Modern day front-runners had been, and still are compressing timeframes by a few milliseconds and this gives then a huge and illegal business advantage. Instead of shortening a business process, the high frequency traders used the time savings to short-circuit the trading process and create an advantage for themselves. These high frequency traders are using the same principal of shortening processing time, by milliseconds, to get an unfair advantage in an open market.
Brad Katsuyama, the Canadian RBC trader, took on an industry and exposed it when most people in the industry didn’t even know what was going on. Even as he shined a light on these practices he was ridiculed because it is almost impossible to prove that front-running was occuring. Lewis writes, “Brad Katsuyama explained to the world what he and his team learned about the inner workings of the stock market. The nation of investors was appalled – a poll of institutional investors in late April 2014, conducted by the brokerage firm ConvergEx, discovered that 70 percent of them thought that the U.S. stock market was unfair and 51 percent considered high-frequency trading “harmful or very harmful”. And the complaining investors were the big guys, the mutual funds and pension funds and hedge funds you might think could defend themselves in the market.”
“The narrow slice of the financial sector [high-frequency traders and the exchanges that support this practice] that makes money off the situation that this book [Flash Boys] describes felt the need to shape the public perception of it. … Then came the unfortunate episode on CNBC, during which Brad Katsuyama was verbally assaulted by the president of the BATS exchange. … He [the BATS President] hollered and ranted and waved and in general made such a spectacle of himself that half of Wall Street came to a halt, transfixed. … I was told by an CNBC producer that it was the most watched segment in CNBC’s history … His defining moment came when Katsuyama asked him a simple question: Did BATS sell a faster picture of the stock market to high-frequency traders, while using a slower picture to price the trades of investors? … The BATS president said no … It wasn’t true … Four months later, BATS parted ways with its president.”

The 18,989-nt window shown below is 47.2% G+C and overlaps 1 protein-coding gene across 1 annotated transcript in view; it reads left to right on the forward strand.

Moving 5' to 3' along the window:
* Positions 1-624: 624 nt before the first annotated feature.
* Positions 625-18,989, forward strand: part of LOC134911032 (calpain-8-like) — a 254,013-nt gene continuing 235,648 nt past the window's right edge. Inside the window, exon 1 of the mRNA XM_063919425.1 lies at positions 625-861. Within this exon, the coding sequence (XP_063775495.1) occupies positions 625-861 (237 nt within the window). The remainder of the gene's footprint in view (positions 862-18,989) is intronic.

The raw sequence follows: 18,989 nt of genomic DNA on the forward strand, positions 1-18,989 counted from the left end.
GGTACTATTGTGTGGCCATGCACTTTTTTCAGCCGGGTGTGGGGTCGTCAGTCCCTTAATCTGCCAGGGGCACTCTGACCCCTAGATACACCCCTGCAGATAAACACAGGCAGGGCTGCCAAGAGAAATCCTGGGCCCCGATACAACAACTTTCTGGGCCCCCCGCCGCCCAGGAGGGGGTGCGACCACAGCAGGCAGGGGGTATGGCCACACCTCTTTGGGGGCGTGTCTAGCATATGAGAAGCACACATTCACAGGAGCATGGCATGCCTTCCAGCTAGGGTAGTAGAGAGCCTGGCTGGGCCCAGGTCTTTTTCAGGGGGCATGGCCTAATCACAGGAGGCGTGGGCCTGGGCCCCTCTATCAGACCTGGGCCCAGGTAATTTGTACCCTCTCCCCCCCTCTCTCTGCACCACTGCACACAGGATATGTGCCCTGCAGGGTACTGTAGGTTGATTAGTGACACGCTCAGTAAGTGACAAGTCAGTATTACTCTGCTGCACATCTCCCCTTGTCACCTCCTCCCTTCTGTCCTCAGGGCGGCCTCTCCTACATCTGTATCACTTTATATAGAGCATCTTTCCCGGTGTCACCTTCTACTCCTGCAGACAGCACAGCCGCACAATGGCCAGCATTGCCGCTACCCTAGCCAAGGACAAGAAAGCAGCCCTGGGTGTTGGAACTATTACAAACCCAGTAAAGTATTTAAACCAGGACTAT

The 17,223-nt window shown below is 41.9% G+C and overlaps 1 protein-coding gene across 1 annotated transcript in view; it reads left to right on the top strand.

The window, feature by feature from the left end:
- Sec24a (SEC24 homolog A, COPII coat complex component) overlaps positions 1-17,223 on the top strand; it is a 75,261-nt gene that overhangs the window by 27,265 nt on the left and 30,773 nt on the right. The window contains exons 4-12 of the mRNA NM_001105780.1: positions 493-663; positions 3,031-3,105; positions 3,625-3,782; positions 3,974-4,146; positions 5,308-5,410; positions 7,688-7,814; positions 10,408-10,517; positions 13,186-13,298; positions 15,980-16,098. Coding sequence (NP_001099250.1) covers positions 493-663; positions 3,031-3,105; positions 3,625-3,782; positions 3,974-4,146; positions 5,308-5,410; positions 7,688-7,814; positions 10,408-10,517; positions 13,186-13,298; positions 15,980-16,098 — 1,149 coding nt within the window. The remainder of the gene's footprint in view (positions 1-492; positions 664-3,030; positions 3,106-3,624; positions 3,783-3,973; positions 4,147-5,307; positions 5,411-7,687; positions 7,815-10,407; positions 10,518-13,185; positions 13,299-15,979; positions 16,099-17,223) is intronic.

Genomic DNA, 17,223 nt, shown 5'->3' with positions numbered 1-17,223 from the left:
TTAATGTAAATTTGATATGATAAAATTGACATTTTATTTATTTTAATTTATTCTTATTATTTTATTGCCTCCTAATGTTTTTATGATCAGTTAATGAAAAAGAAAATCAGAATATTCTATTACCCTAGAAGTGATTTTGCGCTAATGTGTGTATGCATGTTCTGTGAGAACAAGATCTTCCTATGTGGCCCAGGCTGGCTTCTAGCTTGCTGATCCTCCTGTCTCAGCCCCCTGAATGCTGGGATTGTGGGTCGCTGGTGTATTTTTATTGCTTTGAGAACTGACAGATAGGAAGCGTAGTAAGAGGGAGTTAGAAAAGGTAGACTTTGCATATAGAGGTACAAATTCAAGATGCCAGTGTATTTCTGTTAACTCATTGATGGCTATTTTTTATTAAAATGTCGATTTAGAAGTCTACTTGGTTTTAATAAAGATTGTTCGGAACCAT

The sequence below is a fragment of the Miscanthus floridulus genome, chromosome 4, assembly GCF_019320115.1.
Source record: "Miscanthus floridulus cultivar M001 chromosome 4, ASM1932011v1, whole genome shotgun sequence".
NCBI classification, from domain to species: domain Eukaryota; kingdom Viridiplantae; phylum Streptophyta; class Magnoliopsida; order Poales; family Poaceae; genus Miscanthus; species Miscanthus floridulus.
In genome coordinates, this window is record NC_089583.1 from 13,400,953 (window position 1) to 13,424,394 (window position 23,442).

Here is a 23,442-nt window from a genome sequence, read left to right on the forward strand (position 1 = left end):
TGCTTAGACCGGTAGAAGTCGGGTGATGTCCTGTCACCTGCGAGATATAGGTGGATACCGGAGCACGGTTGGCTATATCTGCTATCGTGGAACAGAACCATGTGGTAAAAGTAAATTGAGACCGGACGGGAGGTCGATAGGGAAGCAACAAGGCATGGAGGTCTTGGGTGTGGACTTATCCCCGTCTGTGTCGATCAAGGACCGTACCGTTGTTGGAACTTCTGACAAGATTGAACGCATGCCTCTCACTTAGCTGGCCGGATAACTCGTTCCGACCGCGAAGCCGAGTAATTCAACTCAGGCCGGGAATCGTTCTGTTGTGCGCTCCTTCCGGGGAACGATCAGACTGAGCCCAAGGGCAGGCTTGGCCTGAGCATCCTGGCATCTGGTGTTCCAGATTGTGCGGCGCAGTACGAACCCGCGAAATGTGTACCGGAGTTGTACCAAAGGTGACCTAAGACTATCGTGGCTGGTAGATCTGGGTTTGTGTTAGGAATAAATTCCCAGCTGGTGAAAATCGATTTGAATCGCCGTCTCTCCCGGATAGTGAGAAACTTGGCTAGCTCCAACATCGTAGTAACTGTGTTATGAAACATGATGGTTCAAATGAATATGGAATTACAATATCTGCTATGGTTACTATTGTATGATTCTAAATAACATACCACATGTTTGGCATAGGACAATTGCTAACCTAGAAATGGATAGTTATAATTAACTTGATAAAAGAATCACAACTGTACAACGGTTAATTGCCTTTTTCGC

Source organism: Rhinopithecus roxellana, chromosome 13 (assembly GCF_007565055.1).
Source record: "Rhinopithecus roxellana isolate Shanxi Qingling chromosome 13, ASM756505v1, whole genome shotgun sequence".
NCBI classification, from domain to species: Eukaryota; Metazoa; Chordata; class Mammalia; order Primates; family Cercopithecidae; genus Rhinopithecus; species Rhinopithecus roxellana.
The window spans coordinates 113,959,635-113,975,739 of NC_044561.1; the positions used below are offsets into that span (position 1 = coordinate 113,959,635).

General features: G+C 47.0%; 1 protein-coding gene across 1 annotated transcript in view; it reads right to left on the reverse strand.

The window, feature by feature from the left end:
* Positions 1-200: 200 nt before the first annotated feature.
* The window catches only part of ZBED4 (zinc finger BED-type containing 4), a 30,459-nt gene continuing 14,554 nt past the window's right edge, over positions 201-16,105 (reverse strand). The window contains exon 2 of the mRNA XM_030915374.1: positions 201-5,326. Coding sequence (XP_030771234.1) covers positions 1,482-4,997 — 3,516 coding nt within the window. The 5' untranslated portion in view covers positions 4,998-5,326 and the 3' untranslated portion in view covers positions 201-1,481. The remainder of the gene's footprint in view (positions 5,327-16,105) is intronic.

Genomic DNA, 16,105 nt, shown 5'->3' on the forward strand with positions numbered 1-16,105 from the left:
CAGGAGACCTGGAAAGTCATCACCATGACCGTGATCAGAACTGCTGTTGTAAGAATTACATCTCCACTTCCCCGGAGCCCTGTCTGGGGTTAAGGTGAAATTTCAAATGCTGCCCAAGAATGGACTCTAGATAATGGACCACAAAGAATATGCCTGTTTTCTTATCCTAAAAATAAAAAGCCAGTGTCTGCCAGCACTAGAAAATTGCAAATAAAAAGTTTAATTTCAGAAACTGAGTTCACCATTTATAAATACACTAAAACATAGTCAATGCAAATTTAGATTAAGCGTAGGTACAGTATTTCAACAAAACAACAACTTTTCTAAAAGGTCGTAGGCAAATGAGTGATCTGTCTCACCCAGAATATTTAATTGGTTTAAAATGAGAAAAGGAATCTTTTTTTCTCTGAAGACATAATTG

If you are interested, here is a 4-minute compilation of the highlights of the CNBC segment.
I don’t think I have played spoiler by writing this blog. The unfolding of the Flash Boys story is fascinating and Lewis is at his best. I have to say that I felt a little patriotic reading about the Canadian, Brad Katsuyama, playing such a pivotal role in one of America’s biggest business stages.
Compressed Timelines – Business Processes Sped Up
Applying communication tools to compress timelines can give you huge advantages in your business. But anything in the wrong hands can be used in illegal ways as well. Brad ended up with a very creative approach to level the playing field, which ultimately involves an unlikely twist involving Goldman Sacks.
I hope you get a chance to enjoy the book!